Since the 2016 election, reporters have consumed a lot of jet fuel and Panera sandwiches in the name of understanding the heartland Trump voter. In his new novel, “Lake Success,” Gary Shteyngart suggests they’ve been looking in the wrong place. Better they track down the hedge fund managers and other American oligarchs whose greed and obliviousness helped fuel Trump’s rise. Turn that rock over, and all sorts of peculiar creatures wriggle out.

“I wasn’t even lucky enough to be born to immigrant parents,” whines Barry, the hero of Shteyngart’s very funny, very acid satire. He’s a billionaire on paper and a mess in reality: His fund is tanking, regulators are circling, and he can’t cope with his severely autistic son and crumbling marriage. To reboot, he impulsively takes a Greyhound to track down a lost love, accompanied only by a clutch of his beloved, wildly expensive watches.

Barry’s jaunt through the South and Southwest during the 2016 campaign is at once a social and political journey — “Sullivan’s Travels” by way of “Game Change.” In Baltimore, he witnesses German tourists on a “Wire”-themed bus tour. In Atlanta, he’s baffled by a former co-worker who isn’t committed to avarice. His ex in El Paso, Texas, is a Holocaust scholar besieged by racist trolls. And the bus itself is practically a foreign country: “People talked about where they had gone to prison the way people on the Acela talked about where they had gone to law school.”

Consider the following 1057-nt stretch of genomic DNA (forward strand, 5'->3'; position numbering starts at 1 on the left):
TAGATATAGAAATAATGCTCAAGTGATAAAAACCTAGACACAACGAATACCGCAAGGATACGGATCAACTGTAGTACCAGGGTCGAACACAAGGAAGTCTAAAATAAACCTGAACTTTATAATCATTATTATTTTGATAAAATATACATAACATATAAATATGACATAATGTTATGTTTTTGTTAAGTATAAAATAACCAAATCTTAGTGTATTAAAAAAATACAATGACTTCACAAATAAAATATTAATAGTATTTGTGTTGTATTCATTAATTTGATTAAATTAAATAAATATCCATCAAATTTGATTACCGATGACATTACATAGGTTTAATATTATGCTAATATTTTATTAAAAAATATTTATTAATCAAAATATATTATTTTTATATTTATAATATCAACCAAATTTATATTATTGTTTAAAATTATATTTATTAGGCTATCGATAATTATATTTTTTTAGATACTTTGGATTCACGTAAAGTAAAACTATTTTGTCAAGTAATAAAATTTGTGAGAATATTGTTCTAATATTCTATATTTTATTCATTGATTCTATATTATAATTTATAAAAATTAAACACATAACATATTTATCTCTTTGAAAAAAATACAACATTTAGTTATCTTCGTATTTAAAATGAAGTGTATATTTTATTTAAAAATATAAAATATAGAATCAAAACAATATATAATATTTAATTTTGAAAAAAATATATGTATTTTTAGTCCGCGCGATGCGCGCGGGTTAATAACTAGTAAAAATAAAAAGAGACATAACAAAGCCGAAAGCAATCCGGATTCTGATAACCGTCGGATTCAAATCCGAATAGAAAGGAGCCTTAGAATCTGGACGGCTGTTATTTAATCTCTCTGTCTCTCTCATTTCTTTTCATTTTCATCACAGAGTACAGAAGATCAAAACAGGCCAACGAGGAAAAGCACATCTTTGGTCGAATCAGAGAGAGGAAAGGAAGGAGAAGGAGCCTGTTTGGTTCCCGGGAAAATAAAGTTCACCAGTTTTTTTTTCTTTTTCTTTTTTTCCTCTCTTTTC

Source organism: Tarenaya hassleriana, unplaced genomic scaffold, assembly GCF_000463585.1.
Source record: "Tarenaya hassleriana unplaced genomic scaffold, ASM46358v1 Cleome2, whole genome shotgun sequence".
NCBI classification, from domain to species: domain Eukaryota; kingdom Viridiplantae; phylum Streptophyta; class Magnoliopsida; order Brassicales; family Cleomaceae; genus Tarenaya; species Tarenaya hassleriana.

Barry is hard to sympathize with, but his worldview is entertainingly Swiftian, absurdly upside-down. When his wife, Seema, criticizes his economy-warping career, he finds it charming. (“Barry couldn’t get enough of her erudite outrage.”) When he learns his ex is single, his heart sings. (“Divorce. That glorious word.”)

Shteyngart often shuttles between mocking Barry and pillorying him, which makes for lively writing either way. He’s a study in outsize narcissism, a bubble that needs popping. “Man takes a bus across the county and discovers he’s a father,” Seema tells him. “You’re such a [expletive] weirdo.”

But here’s the most pointed message of “Lake Success”: Guys like Barry are always going to be OK, saved by their money and privilege. Shteyngart is careful not to make Barry a black hat — his interactions with his autistic son are compassionately rendered, and Barry is more dim than craven. But a nice guy who does not-nice work serves as a warning as well as a punch line.

“We lived in a country that rewarded its worst people,” Shteyngart writes. “We lived in a society where the villains were favored to win.” He has no advice on how to change the odds, but he’s put a spotlight on how the game is rigged.

 Mark Athitakis is a reviewer in Phoenix and the author of “The New Midwest.”

Lake Success
By: Gary Shteyngart.
Publisher: Random House, 338 pages, $28.
Event: 7 p.m. Sept. 24, Kagin Commons, Macalester College, St. Paul, hosted by Rain Taxi. Tickets ($30) include signed book. <a href=""></a>.